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Complications and limitations of drug therapy for Parkinson's disease.
Neurology. 2000; 55(12 Suppl 6):S2-6.Neur

Abstract

Levodopa is the most effective drug treatment for Parkinson's disease (PD). However, its chronic use is associated with dyskinesia, motor fluctuations, and hallucinations. There are various approaches to the management of levodopa complications. Motor fluctuations can be treated with a long-acting levodopa preparation, liquid levodopa, or the addition of dopamine agonists or catechol-O-methyl transferase (COMT) inhibitors. Drugs that may improve levodopa-induced psychiatric complications are olanzapine, clozapine, and ondansetron. A large proportion of patients with long-standing PD cannot be controlled adequately with the available pharmacologic tools and are candidates for surgery. Pallidotomy and deep brain stimulation (DBS) of the globus pallidum pars interna and the subthalamic nucleus are currently the preferred surgical approaches. Appropriate patient selection becomes a critical issue for achieving the best surgical results.

Authors+Show Affiliations

Parkinson's Disease Center and Movement Disorders Clinic, Department of Neurology, Baylor College of Medicine, Houston, TX 77030, USA.

Pub Type(s)

Journal Article
Review

Language

eng

PubMed ID

11188970

Citation

Jankovic, J. "Complications and Limitations of Drug Therapy for Parkinson's Disease." Neurology, vol. 55, no. 12 Suppl 6, 2000, pp. S2-6.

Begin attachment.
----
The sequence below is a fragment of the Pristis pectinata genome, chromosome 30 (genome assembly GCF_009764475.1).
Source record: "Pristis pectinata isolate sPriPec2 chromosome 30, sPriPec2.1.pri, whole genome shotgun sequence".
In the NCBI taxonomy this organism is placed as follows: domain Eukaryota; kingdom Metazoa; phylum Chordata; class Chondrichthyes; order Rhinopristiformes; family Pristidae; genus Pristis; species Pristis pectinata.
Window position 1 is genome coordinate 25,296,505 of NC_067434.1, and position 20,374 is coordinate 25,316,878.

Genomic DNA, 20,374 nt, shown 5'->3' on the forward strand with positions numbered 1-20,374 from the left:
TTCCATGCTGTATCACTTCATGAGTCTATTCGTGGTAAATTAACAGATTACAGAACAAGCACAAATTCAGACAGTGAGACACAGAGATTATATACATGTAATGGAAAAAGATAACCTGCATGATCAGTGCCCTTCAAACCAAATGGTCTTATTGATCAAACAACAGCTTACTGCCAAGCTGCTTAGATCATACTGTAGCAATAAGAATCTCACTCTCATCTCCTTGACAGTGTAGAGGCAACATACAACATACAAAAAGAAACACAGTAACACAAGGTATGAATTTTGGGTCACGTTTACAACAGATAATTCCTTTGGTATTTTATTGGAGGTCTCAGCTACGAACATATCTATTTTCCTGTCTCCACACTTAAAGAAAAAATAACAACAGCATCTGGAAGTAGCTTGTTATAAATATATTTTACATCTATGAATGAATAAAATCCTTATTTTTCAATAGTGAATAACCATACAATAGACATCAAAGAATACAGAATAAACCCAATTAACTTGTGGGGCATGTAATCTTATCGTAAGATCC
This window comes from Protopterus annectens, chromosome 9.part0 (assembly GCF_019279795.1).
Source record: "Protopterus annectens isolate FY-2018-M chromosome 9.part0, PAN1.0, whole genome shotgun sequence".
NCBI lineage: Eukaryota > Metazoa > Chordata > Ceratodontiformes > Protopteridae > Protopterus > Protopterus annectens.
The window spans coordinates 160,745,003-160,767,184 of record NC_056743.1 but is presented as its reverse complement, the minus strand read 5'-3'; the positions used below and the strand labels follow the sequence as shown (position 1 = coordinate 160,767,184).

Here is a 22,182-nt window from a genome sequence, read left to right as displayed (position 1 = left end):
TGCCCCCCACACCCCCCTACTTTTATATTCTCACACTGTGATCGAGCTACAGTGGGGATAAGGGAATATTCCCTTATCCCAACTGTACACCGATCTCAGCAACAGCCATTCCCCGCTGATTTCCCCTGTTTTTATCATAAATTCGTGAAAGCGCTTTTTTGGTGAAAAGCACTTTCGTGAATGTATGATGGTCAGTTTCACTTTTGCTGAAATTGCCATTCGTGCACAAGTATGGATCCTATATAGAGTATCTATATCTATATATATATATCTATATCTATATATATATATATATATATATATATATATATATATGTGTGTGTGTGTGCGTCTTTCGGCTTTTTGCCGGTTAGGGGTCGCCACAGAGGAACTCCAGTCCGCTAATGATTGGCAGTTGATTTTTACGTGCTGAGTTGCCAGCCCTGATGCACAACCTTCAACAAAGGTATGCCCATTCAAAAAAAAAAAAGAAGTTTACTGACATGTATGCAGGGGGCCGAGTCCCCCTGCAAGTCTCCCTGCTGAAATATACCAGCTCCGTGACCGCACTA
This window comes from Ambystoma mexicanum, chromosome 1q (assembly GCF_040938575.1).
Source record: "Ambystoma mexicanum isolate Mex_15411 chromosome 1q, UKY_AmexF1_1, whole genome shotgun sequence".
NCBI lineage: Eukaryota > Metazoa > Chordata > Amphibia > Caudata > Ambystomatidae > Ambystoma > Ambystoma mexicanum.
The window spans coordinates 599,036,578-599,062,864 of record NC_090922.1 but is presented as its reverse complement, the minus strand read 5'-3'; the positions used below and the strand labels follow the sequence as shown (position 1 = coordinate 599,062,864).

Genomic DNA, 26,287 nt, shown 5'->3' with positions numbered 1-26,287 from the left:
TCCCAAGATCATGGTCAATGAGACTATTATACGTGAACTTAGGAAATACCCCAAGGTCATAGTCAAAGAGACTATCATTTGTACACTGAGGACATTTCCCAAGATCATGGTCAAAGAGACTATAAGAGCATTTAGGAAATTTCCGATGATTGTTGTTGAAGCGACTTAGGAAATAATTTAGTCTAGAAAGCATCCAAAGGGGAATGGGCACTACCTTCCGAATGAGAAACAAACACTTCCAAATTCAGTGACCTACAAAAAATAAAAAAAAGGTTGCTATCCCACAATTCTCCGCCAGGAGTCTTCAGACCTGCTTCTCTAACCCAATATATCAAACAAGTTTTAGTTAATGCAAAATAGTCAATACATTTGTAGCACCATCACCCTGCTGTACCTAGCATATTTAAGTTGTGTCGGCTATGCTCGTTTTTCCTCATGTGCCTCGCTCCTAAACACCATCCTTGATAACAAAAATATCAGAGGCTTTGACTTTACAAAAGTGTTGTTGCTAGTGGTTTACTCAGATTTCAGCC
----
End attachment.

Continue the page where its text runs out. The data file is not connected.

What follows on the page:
Jankovic J. Complications and limitations of drug therapy for Parkinson's disease. Neurology. 2000;55(12 Suppl 6):S2-6.
Jankovic, J. (2000). Complications and limitations of drug therapy for Parkinson's disease. Neurology, 55(12 Suppl 6), S2-6.
Jankovic J. Complications and Limitations of Drug Therapy for Parkinson's Disease. Neurology. 2000;55(12 Suppl 6):S2-6. PubMed PMID: 11188970.
* Article titles in AMA citation format should be in sentence-case
TY - JOUR T1 - Complications and limitations of drug therapy for Parkinson's disease. A1 - Jankovic,J, PY - 2001/2/24/pubmed PY - 2001/2/28/medline PY - 2001/2/24/entrez SP - S2 EP - 6 JF - Neurology JO - Neurology VL - 55 IS - 12 Suppl 6 N2 - Levodopa is the most effective drug treatment for Parkinson's disease (PD). However, its chronic use is associated with dyskinesia, motor fluctuations, and hallucinations. There are various approaches to the management of levodopa complications. Motor fluctuations can be treated with a long-acting levodopa preparation, liquid levodopa, or the addition of dopamine agonists or catechol-O-methyl transferase (COMT) inhibitors. Drugs that may improve levodopa-induced psychiatric complications are olanzapine, clozapine, and ondansetron. A large proportion of patients with long-standing PD cannot be controlled adequately with the available pharmacologic tools and are candidates for surgery. Pallidotomy and deep brain stimulation (DBS) of the globus pallidum pars interna and the subthalamic nucleus are currently the preferred surgical approaches. Appropriate patient selection becomes a critical issue for achieving the best surgical results. SN - 0028-3878 UR - https://www.unboundmedicine.com/medline/citation/11188970/Complications_and_limitations_of_drug_therapy_for_Parkinson's_disease_ L2 - http://ovidsp.ovid.com/ovidweb.cgi?T=JS&PAGE=linkout&SEARCH=11188970.ui DB - PRIME DP - Unbound Medicine ER -
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